Yes, definitely mother to a few hundred trees… (see An Orchid Sign, last month.) They have been invading my thoughts, my dreams, all wanting attention. As the year turns it definitely seems like perfect timing, and I am ready for this now – after spending a couple of years being really confused about what I was ‘supposed’ to be doing. Amazing, to just have that sense that I am doing exactly what I am meant to be doing. I now realise this is what my life has been leading up to. I would be there all the time if I could, just loving whatever I am doing there, but the stormy weather has ensured I spend time getting things done at home on wet days and keeping myself in balance rather than wearing myself out.
This is part of a small woodland that was planted on a coal mine as restoration in the late 1990s. According to old maps there was some woodland here before the mining of the 1960s-80s, but not the same shape as what was replanted. The soil may have been imported, the trees were planted as young whips, (we have lived here long enough to have seen them when tiny) and the site was then pretty much left. How the tree planters chose what they did is unclear, although the majority of trees are native. We have (in approximate decreasing order) oak, ash, lime, alder, birch, sycamore, hawthorn, field maple, dogwood, blackthorn, rowan, cherry, hazel and willow. Some areas have a few of the same type grouped together, others are all mixed up. All of it is overgrown and hard to access.
I have had the advantage of a year of visits to give me a starting point, so I made a plan that I would remove brambles in the areas where they weren’t that dense yet, and try to map what was there to enable me to create a master plan to work towards, much as I have done in our small garden. However, a day or two before the woodland became ours, I had a strong feeling that we should remove the sycamores. I just realised they felt cold to me, quite different from the feeling I got of warmth and light from all the other trees in the wood. Odd that, because I actually quite like sycamores in many places and their timber can be made into many things, being fast growing, light and straight grained. The problem with sycamores is that they have huge leaves which block the light at all levels, and where sycamores grow native species tend to give up. There are enough sycamore woodlands in this area already, here there is an opportunity to do something different if we act fast while most trees only have a diameter of 4 inches or less. And since we need to thin the trees out somehow it makes the choices much simpler.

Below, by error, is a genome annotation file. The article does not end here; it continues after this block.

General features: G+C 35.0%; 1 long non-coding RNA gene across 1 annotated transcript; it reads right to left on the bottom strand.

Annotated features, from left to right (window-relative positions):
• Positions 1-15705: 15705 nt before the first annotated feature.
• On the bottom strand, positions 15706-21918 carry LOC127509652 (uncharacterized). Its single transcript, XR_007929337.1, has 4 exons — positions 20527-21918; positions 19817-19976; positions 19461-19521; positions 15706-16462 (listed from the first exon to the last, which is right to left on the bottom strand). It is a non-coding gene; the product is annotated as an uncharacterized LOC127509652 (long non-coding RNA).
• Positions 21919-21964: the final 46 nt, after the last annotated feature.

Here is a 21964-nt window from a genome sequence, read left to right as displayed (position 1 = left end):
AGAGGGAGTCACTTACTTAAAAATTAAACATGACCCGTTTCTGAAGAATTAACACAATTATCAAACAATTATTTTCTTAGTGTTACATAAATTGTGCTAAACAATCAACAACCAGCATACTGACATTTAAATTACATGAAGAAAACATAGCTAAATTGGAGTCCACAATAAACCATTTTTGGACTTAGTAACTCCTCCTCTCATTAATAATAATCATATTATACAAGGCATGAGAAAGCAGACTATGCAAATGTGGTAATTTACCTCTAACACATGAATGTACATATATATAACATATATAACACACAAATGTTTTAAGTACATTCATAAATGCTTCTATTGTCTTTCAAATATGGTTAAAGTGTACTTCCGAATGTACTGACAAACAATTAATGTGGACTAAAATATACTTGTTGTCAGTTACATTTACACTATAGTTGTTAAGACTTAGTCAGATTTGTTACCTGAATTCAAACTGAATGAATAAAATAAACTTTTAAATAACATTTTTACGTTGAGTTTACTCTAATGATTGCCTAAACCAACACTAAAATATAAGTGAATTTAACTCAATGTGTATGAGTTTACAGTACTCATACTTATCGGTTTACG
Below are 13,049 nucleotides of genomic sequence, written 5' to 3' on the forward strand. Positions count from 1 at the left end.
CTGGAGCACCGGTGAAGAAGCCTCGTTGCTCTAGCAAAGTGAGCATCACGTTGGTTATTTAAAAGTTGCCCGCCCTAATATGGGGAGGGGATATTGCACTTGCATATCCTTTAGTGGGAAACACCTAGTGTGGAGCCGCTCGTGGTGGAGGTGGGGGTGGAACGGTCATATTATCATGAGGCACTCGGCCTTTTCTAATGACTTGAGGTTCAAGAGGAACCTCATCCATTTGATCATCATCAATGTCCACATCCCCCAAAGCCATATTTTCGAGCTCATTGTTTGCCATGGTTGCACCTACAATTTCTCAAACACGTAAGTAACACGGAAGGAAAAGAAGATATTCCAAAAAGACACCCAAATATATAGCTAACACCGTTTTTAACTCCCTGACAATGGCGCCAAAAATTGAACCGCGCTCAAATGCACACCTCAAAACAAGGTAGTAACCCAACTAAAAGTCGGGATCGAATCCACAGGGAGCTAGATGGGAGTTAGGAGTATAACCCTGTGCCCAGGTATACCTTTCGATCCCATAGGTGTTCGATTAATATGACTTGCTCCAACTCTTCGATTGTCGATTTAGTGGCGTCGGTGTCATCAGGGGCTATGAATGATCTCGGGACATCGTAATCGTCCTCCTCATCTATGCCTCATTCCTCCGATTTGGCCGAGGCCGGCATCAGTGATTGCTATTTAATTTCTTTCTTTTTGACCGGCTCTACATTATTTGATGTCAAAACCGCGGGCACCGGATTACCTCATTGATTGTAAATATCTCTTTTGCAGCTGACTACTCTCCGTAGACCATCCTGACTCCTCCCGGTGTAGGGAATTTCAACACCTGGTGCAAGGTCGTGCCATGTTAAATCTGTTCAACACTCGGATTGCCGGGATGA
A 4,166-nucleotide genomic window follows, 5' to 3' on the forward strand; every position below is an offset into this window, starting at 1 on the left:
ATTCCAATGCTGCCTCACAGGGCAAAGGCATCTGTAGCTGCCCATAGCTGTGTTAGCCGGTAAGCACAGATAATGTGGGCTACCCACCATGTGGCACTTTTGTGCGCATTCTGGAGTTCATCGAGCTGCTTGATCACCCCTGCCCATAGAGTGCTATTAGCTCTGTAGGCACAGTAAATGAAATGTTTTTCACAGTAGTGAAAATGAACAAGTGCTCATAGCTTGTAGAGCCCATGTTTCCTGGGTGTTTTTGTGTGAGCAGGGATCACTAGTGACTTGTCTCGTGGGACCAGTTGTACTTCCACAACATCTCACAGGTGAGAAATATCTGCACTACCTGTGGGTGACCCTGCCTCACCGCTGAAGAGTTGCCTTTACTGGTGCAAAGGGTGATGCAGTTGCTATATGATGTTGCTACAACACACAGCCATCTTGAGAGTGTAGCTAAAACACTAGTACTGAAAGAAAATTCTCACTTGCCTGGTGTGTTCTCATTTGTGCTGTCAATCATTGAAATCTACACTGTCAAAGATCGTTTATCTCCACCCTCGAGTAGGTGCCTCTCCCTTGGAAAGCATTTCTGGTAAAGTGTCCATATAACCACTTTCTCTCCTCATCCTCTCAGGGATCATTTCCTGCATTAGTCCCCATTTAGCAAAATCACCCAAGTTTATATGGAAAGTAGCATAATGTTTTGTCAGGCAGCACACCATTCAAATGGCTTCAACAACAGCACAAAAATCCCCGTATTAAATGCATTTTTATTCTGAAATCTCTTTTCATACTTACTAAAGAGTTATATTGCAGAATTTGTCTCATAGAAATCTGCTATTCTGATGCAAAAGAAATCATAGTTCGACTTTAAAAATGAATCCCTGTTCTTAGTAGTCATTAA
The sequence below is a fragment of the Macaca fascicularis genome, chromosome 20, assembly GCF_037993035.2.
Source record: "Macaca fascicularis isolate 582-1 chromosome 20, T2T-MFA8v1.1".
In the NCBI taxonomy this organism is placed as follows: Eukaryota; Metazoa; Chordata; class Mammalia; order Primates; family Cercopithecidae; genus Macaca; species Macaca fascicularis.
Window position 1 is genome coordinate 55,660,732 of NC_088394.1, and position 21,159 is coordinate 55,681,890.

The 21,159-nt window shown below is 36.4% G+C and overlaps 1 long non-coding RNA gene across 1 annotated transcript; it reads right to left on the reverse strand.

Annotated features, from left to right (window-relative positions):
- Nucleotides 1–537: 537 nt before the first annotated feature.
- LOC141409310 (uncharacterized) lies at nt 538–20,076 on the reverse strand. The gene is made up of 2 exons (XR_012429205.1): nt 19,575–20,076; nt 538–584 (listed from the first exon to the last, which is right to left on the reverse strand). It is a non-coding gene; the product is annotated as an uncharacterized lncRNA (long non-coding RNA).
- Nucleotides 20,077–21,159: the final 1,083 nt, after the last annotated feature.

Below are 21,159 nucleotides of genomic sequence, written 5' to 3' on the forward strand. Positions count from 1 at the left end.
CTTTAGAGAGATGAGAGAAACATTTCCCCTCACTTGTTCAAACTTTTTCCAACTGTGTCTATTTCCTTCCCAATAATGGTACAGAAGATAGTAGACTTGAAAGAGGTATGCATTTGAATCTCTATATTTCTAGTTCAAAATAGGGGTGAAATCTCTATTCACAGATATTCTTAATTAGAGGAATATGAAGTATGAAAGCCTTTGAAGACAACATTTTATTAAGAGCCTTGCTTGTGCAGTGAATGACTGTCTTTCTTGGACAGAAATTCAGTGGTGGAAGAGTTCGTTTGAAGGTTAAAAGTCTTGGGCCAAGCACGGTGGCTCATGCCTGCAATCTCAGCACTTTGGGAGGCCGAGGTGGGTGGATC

Therefore my first job has been marking sycamores before they loose their leaves and are harder to identify at a distance – at this age their trunks are often remarkably similar to ash or alder, both of which grow here, although a quick touch gives me the different energy immediately and with practice they become obvious by sight as well as feel. I am glad to say this is creating some small clearings which already feel good, while M is happy that she can do some den building with the branches. The piled up logs now make an excellent place to sit for lunch! Next year I might plant some hazels where there are spaces, given the lack of understory planting at present.
I have managed a bit of bramble bashing, but they seem to grow out of puddles in this weather! Also all the wet weather has shown an urgent need to clear the drainage channels that were created on planting so that they work again – easy and fun where I have cleared the brambles, but trying to do the odd bit of drainage work around even thin strands or bramble or dogrose left me with more cuts and splinters. I’ll learn. Currently my future plans look likely to involve a lot more willow to make use of the excess water, or else a pond!